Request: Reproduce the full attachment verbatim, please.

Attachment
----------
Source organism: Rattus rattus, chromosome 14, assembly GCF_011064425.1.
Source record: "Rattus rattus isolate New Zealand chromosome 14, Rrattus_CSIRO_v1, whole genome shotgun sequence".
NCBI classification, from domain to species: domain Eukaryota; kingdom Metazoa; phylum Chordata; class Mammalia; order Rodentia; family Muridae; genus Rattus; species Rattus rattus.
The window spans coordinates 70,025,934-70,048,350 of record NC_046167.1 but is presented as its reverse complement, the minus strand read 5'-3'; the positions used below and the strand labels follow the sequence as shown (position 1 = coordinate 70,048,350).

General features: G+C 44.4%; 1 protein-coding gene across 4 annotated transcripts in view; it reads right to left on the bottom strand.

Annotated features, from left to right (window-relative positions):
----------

Source organism: Rattus rattus, chromosome 14, assembly GCF_011064425.1.
Source record: "Rattus rattus isolate New Zealand chromosome 14, Rrattus_CSIRO_v1, whole genome shotgun sequence".
NCBI classification, from domain to species: domain Eukaryota; kingdom Metazoa; phylum Chordata; class Mammalia; order Rodentia; family Muridae; genus Rattus; species Rattus rattus.
The window spans coordinates 70,025,934-70,048,350 of record NC_046167.1 but is presented as its reverse complement, the minus strand read 5'-3'; the positions used below and the strand labels follow the sequence as shown (position 1 = coordinate 70,048,350).

General features: G+C 44.4%; 1 protein-coding gene across 4 annotated transcripts in view; it reads right to left on the bottom strand.

Annotated features, from left to right (window-relative positions):